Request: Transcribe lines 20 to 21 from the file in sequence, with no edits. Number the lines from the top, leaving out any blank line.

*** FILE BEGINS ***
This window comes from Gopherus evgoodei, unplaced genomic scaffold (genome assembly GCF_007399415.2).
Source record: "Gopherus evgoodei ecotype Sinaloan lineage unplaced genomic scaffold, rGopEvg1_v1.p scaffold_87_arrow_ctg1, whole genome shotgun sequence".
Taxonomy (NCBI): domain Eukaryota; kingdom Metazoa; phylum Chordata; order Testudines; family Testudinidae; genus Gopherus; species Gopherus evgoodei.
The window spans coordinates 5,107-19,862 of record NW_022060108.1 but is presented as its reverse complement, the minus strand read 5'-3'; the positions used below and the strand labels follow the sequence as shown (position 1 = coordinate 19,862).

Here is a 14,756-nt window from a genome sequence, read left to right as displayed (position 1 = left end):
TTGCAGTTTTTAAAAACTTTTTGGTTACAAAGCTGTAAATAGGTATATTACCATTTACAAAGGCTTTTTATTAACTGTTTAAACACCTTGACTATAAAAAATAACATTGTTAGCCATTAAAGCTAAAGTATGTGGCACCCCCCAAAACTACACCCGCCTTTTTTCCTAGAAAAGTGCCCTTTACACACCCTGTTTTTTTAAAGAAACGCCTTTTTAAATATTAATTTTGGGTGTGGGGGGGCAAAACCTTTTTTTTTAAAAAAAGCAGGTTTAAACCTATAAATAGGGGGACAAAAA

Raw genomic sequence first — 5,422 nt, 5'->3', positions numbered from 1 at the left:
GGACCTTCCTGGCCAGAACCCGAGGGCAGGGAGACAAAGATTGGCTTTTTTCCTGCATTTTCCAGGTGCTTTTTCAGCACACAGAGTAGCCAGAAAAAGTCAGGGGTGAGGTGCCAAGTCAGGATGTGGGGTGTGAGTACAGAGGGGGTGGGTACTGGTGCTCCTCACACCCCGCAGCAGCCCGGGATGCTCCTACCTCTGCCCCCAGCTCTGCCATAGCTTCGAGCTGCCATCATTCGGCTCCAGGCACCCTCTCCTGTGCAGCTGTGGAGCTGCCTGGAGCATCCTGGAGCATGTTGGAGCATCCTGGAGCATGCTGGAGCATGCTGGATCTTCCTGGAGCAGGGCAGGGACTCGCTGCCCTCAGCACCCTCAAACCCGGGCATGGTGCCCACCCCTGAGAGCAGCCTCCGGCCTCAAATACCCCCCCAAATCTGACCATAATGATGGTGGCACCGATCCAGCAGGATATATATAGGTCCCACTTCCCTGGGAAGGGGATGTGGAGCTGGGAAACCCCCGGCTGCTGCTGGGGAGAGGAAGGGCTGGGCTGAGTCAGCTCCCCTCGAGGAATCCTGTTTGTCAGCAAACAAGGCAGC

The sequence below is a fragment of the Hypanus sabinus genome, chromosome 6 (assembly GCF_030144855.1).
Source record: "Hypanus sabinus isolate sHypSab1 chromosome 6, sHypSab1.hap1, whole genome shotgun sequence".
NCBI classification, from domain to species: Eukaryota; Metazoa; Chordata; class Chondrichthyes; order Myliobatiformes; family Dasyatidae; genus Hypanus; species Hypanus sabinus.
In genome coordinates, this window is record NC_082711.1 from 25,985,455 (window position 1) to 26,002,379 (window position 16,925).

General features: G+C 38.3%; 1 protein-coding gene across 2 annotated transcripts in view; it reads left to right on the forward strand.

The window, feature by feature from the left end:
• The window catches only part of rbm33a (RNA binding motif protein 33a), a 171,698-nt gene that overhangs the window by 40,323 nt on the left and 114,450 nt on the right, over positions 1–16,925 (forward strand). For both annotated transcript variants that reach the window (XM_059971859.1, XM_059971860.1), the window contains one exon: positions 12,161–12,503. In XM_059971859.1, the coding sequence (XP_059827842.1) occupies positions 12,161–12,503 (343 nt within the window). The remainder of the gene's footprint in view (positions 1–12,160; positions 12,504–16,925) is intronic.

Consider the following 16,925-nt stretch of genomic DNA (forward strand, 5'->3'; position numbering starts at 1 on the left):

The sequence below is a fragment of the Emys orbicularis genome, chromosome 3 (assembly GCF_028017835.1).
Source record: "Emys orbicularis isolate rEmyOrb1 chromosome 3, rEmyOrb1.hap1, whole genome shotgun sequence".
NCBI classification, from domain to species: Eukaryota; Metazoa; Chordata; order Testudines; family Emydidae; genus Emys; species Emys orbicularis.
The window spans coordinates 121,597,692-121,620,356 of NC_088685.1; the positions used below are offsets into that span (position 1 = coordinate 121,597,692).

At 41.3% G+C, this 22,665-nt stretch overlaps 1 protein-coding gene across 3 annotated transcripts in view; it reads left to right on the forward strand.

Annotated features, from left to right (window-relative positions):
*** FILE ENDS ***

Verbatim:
The window spans coordinates 121,597,692-121,620,356 of NC_088685.1; the positions used below are offsets into that span (position 1 = coordinate 121,597,692).

At 41.3% G+C, this 22,665-nt stretch overlaps 1 protein-coding gene across 3 annotated transcripts in view; it reads left to right on the forward strand.